Rural Alternative Research Environmental (RAREL)

Frequently Asked Questions



About Home ~ A Few FAQs


high shear domestic socket The branches of help available from this introductory page will grow in size and complexity in years to come. We will endeavour to maintain readability and ease of use as the site develops. We anticipate that the bulk of questions will be technical in nature but some of you will be interested in how RAREL is funded.

RAREL's Funding

RAREL was originally funded by a body of like minded individuals and is now fully funded. Over the next 2 years, it will migrate to self funding by virtue of its publishing and educational activites.

Help with Emerging High Shear Applications

When our research started into high shear mixers some years ago, we were fairly clear about the main small business applications for our technology. In the intervening years, applications we were unaware of, began to emerge and they continue to emerge. As we know less about these applications than others, we like to work on site with one or two selected small businesses in the new sectors, as well as performing experiments at our own test site. The lessons learned will eventually be posted under the "Other" button in the left hand column.

Laboratory High Shear Applications

Our high shear technology is important for many labs because of its portability, stainless steel construction and single phase power requirement. Laboratories work in so many market sectors, that we cannot devote a page to each and every one. We will therefore initially pool all lab FAQs, duplicating them under other headings where appropriate. We are also aware that many lab technicians and academics run their own self help forums. We will happily contribute to these when we are invited so to do. Click the button marked "Laboratory" in the left hand column for more details.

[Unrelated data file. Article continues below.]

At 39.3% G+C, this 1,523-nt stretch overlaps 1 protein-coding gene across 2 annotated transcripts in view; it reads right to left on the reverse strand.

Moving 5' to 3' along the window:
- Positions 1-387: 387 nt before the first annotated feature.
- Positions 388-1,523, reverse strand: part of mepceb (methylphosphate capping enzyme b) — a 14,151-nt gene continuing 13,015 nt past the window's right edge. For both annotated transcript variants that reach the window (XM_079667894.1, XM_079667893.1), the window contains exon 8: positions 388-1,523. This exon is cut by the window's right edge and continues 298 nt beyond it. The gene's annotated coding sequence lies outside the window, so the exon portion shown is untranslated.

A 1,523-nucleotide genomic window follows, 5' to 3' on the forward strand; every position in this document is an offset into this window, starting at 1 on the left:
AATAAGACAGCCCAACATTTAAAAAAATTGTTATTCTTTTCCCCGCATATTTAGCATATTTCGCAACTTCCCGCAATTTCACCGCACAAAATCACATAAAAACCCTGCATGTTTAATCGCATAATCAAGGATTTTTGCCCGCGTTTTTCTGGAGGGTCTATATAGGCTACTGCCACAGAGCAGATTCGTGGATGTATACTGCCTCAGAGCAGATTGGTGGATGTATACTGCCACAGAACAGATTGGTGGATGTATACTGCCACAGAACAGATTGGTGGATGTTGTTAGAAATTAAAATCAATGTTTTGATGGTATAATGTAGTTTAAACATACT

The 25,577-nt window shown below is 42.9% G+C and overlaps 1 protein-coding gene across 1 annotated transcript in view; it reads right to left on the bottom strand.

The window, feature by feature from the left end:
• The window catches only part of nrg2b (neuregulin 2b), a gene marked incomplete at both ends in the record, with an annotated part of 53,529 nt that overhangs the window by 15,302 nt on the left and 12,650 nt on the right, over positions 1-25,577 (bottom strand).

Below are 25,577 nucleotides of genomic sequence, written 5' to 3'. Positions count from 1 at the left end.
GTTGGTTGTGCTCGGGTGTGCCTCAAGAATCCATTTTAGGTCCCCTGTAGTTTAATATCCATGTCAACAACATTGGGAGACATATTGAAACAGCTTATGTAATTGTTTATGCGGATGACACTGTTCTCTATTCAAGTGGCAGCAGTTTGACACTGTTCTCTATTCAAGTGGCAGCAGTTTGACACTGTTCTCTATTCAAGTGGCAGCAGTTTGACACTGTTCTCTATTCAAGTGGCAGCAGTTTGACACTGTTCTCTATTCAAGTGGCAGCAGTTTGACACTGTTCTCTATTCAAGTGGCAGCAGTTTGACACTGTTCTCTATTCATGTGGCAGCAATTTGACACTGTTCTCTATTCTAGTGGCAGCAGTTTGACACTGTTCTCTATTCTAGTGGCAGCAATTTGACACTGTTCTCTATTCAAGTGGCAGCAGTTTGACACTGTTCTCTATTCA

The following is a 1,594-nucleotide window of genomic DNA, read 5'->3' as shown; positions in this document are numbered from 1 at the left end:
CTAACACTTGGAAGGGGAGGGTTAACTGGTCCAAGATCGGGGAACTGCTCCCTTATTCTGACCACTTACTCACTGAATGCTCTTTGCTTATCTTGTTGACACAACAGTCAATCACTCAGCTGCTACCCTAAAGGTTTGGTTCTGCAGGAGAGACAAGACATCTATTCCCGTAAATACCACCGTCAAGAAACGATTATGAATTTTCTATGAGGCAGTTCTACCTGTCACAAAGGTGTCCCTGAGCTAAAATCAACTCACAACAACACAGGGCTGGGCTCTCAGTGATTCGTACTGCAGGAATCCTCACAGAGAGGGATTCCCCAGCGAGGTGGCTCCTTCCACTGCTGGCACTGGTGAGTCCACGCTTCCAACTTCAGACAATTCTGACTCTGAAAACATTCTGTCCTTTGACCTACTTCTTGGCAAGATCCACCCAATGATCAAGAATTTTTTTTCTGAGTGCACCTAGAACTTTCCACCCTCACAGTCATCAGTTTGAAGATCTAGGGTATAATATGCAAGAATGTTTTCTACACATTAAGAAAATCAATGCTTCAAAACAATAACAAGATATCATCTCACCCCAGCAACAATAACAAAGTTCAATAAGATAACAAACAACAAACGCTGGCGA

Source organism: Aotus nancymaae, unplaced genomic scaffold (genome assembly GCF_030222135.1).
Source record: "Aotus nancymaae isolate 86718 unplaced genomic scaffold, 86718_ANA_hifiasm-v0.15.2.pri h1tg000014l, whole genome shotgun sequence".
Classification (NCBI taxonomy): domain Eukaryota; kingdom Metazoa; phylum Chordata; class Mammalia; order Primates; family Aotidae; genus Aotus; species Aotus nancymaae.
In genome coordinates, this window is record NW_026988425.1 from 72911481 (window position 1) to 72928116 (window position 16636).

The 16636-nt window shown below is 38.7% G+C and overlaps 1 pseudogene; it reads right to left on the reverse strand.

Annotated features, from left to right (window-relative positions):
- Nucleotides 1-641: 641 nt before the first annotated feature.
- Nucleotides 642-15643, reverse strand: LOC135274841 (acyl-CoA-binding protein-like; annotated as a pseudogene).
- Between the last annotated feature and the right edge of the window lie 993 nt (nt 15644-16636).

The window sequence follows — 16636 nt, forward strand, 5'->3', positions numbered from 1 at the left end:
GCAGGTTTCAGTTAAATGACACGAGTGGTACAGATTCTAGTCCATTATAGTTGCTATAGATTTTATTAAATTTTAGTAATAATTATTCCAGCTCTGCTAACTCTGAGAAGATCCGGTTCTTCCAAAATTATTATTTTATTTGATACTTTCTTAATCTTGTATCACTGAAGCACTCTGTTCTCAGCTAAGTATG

High Shear in Food and Drink - Solubilising and Homogenising

To date, we have handled very few questions in these market sectors - probably because high shear mixers are widely used and understood in the food and drink industry. A possible exception to this may be the rapidly growing English wine industry and micro brewing in the UK. We are ready and able to assist these industries - together with any who come to us with new ideas and experiments. We also expect to receive questions from local producers of dairy and other farm products, as well as small enterprises who need to make large volumes of sugar syrup and saline without heat. Click the button marked "Food/Drink" in the left hand column for more details.

High Shear Mixers and the Local Production of Biodiesel

Our high shear mixers are starting to transform yield, consistency and quality in the low volume manufacture of biodiesel. They have refined water removal prior to transesterification, made cold transesterification possible, done away with the need for methoxide mixing and minimised the need to heat the methanol and oil mixture. However - high shear mixers will turn your mix to mayonnaise, if you fail to first remove all the water! We favour small businesses that cold press oil for the local deep fryer food chain, then recover it for the local manufacture of biodiesel. We expect to learn much in this sector over the next 5 years. Click the button marked "Biodiesel" in the left hand column for more details.

High Shear Mixers and the Small Scale Production of Chemicals

High shear mixers are of use in the manufacture of chemicals, partly because they promote rapid intimate mixing that cannot be achieved by conventional stirrers. Intimate mixing speeds up chemical reaction times and may therefore reduce the need for heat. However, many chemical reactants raise health and safety questions, as well as concerns about the environment. These and other reasons, such as the cost of compliance and the objections of neighbours, may render small, local production of chemicals unviable. An obvious exception is the local use of organic chemicals in the small volume production of perfumes, flavours and cosmetics, including soft soaps. Click the button marked "Chemicals" in the left hand column for more details.

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